specific gravity (USG). Failing kidneys lose their ability to conserve body
water and concentrate urine. If your cat's USG is in the normal range, then
the elevated creatinine could have been artifactual or a result of prerenal
factors. A cat can have elevated kidney values without having kidney
disease. Bloodwork with a USG gives you more information about kidney
function than either test alone.



If k/d is not the soloution, would
> another vet recommend another prescription diet that 'he' sells, that
might
> be different in protein and phos. levels?


As I said, your cat's kidney values are *much* to low to even think about
restricting protein.


Or might he recommend the k/d with
> a possible protein supplement of some sort? Are there other ways of going
> about all this? Just what might I expect from another vet? Thanks again
for
> your input and time.


Before worrying about kidney diets and restricting protein, I think the most
important step right now is to check your cat's USG and determine *if* your
cat is even in the early stages of CRF.

I can't believe I didn't mention this earlier! I should know better than to
assume your vet checked your cat's USG. I'm thankful Dr. Martin brought it
to your attention.


Good luck.

Phil


> --
> Paul O.
> My sig line is my disclaimer to any advice given
>
> Absolutely clueless when it comes to cats
> Learning more every day, but still clueless
>
>
>
> "Phil P." > wrote in message
> ink.net...
> >
> > "Paul O." > wrote in message
> > . com...
> >> Just returned from the vet and got more info. The vet is staying with
the
> >> k/d. He does have the x/d, but says it's not as good, pointing out the
> >> higher protein level, and at this point I didn't push it cause the cat
> >> probably wouldn't like it any better I'm thinking. He did get me some
a/d
> > to
> >> mix in with the k/d to hopefully make it more palatible.
> >
> >
> > Your vet didn't like the idea of feeding your cat x/d but told you mix
in
> > a/d- which contains more protein and almost twice the phosphorus as x/d?
> > I
> > think you should seek a second opinion.
> >
> >
> >
> > I noticed on the
> >> can of a/d that the protein is higher in the a/d. I also got a copy of
> >> the
> >> results for the blood test. The creatin(sp?) level which has a
reference
> >> range of .8 to 2.4 was 2.8. The Bun reference range is 16 to 36 and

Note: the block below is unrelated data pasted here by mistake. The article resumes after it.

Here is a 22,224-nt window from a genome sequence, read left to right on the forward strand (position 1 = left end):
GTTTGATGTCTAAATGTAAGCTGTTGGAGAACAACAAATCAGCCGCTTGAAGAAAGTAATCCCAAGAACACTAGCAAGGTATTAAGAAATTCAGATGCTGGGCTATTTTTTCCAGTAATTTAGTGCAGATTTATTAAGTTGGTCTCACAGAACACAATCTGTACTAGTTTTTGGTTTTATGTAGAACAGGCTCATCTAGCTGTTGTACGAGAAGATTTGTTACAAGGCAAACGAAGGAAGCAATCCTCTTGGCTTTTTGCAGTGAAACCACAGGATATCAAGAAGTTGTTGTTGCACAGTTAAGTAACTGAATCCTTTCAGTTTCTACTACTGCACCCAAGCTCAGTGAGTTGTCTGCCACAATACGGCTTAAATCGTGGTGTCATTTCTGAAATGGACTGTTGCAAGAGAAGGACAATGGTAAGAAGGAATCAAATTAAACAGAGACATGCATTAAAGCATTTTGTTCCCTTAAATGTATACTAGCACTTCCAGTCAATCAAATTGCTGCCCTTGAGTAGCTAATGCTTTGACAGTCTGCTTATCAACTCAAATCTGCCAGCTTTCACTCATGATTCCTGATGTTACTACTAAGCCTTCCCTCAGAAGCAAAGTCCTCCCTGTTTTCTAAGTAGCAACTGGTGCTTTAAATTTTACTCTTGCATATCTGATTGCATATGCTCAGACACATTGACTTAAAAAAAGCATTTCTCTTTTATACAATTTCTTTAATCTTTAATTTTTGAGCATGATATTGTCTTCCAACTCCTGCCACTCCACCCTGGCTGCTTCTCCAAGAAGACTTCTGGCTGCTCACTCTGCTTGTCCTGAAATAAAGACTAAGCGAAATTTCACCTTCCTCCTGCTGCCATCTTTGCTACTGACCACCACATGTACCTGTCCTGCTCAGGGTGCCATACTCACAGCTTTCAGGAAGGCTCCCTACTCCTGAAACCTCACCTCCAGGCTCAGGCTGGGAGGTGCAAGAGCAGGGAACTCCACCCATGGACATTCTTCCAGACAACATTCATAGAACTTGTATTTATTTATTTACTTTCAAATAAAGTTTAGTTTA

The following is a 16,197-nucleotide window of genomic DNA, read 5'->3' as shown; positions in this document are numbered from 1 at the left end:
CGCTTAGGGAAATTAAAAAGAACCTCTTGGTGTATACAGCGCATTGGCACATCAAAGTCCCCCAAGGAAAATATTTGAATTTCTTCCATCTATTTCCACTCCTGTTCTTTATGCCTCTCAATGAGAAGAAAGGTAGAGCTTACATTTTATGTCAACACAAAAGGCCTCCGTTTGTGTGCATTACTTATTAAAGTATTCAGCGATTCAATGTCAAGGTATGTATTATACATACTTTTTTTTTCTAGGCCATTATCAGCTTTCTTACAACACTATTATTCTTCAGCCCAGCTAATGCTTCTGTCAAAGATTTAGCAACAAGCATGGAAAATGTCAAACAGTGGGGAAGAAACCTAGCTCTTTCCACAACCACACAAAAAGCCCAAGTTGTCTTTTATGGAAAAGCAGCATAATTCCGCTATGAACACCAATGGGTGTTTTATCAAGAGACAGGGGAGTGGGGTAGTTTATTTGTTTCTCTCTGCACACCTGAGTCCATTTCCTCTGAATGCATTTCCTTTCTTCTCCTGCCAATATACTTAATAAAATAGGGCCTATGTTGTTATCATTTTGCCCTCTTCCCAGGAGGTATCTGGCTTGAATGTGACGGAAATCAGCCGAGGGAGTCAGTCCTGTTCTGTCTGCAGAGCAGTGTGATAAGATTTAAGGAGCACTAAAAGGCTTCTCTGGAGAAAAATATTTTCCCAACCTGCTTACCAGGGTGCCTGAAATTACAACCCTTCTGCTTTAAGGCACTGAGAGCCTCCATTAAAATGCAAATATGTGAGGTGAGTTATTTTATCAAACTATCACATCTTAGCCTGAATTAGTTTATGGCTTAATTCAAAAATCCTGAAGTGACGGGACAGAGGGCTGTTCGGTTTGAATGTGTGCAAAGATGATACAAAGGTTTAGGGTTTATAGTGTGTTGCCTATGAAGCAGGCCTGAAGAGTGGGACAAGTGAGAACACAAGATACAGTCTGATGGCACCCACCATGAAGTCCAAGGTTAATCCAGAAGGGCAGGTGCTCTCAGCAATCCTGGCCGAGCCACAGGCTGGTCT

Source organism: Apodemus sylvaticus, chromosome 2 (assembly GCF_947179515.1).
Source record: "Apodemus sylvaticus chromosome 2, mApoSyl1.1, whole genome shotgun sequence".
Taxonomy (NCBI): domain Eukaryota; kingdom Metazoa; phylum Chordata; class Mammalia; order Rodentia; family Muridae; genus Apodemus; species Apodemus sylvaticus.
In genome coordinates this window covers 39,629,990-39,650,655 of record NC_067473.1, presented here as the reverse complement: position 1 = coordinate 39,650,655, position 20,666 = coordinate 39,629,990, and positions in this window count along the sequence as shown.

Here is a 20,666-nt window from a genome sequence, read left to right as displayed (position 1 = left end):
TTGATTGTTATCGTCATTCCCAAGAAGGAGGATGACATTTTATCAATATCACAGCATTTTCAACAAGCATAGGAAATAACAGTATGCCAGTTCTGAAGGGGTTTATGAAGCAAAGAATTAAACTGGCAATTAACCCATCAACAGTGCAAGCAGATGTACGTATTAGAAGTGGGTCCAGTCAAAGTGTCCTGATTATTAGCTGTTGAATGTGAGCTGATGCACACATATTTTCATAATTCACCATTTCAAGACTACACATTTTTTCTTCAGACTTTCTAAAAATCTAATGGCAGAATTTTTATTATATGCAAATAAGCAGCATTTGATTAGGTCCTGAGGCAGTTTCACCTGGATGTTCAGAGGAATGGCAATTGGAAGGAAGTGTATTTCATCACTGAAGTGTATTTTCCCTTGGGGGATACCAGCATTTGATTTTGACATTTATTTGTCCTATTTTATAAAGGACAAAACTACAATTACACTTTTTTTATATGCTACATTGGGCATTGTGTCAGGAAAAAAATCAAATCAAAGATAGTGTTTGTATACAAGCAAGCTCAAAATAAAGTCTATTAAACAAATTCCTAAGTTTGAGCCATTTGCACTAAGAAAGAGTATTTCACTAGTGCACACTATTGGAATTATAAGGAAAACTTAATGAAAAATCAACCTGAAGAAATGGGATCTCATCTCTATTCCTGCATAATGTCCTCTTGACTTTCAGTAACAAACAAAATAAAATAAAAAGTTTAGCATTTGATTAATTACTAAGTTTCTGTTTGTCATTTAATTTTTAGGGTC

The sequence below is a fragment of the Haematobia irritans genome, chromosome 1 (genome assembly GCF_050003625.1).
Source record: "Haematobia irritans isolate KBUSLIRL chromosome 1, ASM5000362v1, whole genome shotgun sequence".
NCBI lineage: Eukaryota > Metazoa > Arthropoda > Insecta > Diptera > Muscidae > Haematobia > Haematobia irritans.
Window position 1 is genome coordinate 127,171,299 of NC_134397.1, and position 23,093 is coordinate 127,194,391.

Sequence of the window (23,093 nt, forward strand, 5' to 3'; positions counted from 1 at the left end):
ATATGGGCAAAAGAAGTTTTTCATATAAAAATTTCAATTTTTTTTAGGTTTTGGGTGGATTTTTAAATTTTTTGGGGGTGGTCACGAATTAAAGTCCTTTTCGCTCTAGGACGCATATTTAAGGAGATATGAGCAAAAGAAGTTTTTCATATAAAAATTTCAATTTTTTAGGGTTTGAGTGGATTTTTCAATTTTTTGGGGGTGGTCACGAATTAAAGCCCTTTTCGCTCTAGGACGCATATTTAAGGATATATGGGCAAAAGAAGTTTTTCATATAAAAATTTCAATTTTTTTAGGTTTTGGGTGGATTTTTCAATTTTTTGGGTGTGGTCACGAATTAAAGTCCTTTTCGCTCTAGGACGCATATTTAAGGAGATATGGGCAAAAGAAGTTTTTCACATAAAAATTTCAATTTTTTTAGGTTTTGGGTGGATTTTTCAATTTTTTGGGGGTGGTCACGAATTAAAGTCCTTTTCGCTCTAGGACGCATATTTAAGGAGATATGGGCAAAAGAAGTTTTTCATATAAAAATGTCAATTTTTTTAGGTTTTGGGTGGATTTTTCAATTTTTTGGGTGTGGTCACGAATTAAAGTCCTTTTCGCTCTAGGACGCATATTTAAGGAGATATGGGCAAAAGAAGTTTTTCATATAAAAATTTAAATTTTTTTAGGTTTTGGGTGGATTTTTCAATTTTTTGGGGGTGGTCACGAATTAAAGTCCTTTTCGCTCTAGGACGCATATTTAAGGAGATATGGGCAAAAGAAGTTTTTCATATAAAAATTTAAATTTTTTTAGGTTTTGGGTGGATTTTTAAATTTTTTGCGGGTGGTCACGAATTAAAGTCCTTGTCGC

was
> >> 29mg/dl. So the only thing on his blood test that was out of normal was
> > the
> >> creatin.
> >
> >
> > Your cat's BUN/Creatinine levels are *much* to low to begin restricting
> > protein! Much to low. I really think you should seek a second opinion.
> > Restricting protein at this stage can have serious consequences.
> >
> >
> >
> >
> > Not sure at this point what to do, the cat has to start eating
> >> more, maybe the a/d added will help. Thanks for your input, I
appreciate
> > it.
> >
> > Most cats love a/d because its high in fat and protein- however, chronic
> > feeding can cause diarrhea. A/d is also very high in phosphorus and
> > negates
> > the low-phosphorus benefit of k/d. The mixture of k/d and a/d probably
> > equals, if not exceeds, the protein content and certainly the phosphorus
> > content of x/d.
> >
> > You need to find another vet.
> >
> > Best of luck,
> >
> > Phil
> >
> >
> >
> >
> >
> >
> >
> >
> >
> >
>
>

Paul O.
November 27th 05, 11:58 PM
"Phil P." > wrote in message
nk.net...
>
> "Paul O." > wrote in message
> et...
>> Thanks Phil. I think I will take the advice and seek a second opinion. My
>> neighbor has 3 cats, and I will find out today who his vet is. Now I have
> a
>> couple more questions. I hope they do not sound arguemenative(sp?) What
>> might another vet do in this situation?
>
>
>
> As Dr. Martin recommended, find out if your vet checked your cat's urine
> specific gravity (USG). Failing kidneys lose their ability to conserve
> body
> water and concentrate urine. If your cat's USG is in the normal range,
> then
> the elevated creatinine could have been artifactual or a result of
> prerenal
> factors. A cat can have elevated kidney values without having kidney
> disease. Bloodwork with a USG gives you more information about kidney
> function than either test alone.
>
>
> Thanks again, I am going to get a second opinion tomorrow. Could any of
> this be caused by stress, such as taken him to a vet, by any chance?
--
Paul O.
My sig line is my disclaimer to any advice given

Absolutely clueless when it comes to cats
Learning more every day, but still clueless

Phil P.
November 28th 05, 05:47 AM
"Paul O." > wrote in message
. com...

> > Thanks again, I am going to get a second opinion tomorrow. Could any of
> > this be caused by stress, such as taken him to a vet, by any chance?

Could be. I've known older cats that became azotemic from a trip to the vet.
However, in these cats the BUN was also elevated. The only times I've seen
elevated creatinine without an elevation in BUN was either lab
error/artifactual or in large muscular cats. Creatinine production is
relatively proportional to the cat's muscle mass. IOW, cats with a large
muscle mass usually produce more creatinine than cats with a small muscle
mass.
Eating meat before the blood sample is taken could also increase creatinine
levels a little.

Have you ever had bloodwork done on your cat before? Previous bloodwork